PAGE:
New program gives students opportunity to reflect

Cassie LaJeunesse, Campus Carrier Deputy News Editor

Last week was Signature Experience Week at Berry. The Signature Experience program was developed as part of Berry’s Quality Enhancement Plan (QEP) for the reaccreditation process. 

To participate in the program, students must complete an application focused on a Signature Learning Experience [SLE] that they have participated in outside the classroom. This SLE can be a study abroad program, student research, a leadership role in an on-campus job or something similar. Students in the program will then take the BCC 300 class, a one-credit course that will provide them with time and prompts to reflect on their SLE and connect it to other aspects of their Berry education. The final component of the class is the creation of an ePortfolio, and online medium similar to a résumé for displaying information such as work experience and education.

In order to bring the program to the campus, the Signature Experience committee had a table in Krannert Tuesday through Thursday with information about the program, giveaways and opportunities to enter a raffle. They handed out Signature Experience pens and stickers to everyone who visited the table. They also put informational postcards about the program in student mailboxes and hung banners in Krannert lobby. 

“We’re trying to generate interest and buzz,” Assistant Vice President for Student Affairs and QEP committee member Lindsey Taylor said. “I think what’s really important for students to know is that there is a true takeaway that will not only help you while you’re still here, but it really does shape and prepare students for how they communicate about what they learned at Berry.”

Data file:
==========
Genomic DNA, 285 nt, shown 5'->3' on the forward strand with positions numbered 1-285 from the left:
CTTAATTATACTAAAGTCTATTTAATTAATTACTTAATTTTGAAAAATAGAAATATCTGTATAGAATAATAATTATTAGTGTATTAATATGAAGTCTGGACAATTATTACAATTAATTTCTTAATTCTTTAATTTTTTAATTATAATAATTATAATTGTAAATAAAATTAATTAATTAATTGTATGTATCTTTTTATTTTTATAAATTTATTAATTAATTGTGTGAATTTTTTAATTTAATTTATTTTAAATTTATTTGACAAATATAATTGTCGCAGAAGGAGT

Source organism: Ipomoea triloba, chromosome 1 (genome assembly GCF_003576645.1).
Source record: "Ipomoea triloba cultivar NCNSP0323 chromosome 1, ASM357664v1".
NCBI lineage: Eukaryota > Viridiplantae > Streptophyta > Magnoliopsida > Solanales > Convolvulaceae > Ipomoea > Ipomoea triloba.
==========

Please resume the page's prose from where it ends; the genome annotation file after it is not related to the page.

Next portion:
This “roll-out week” is leading up to a visit from the Southern Association of Colleges and Schools, the accrediting organization for Berry. Berry submitted a report in the fall that was evaluated by an off-site committee to ensure compliance with the SACS guidelines. This week, an on-site committee will meet with faculty and students and also hear a presentation on the QEP.

According to Taylor, the course has many practical applications for students. 

“You really are curating your story of how you learned and how you grew at Berry,” Taylor said.

Senior Hannah Parker agrees that the program is beneficial. She took the first pilot class in the fall and incorporated four signature experiences into her reflection in the class.

“I went into it and had gotten lost going from thing to thing to thing,” Parker said. “The class actually allowed me time to remember why I said yes to everything. It really forced me to see how even my Gen Ed classes were helping me in all of those areas.”

Parker is also helping with presentations and advertising for the program, including a presentation to the SACS representatives who visited campus this week.

On Tuesday, it was announced that Susan Conradsen, assistant professor of psychology and director of the women’s and gender studies program, will serve as the director of the Signature Experience program for the next three years.

According to David Elmer, assistant professor of kinesiology and QEP committee member, the next step is to recruit instructors for the BCC 300 class and to develop training workshops for them. 

Elmer says that most students have done some kind of experience that would be considered a Signature Learning Experience.

“We have some survey data that says that basically every student, by the time they’ve graduated, would have done something that would have qualified them for this program,” Elmer said. “What I want them to know is that they probably haven’t really understood how powerful that experience was.”

The program is currently accepting applications for students who would like to participate in the fall. 

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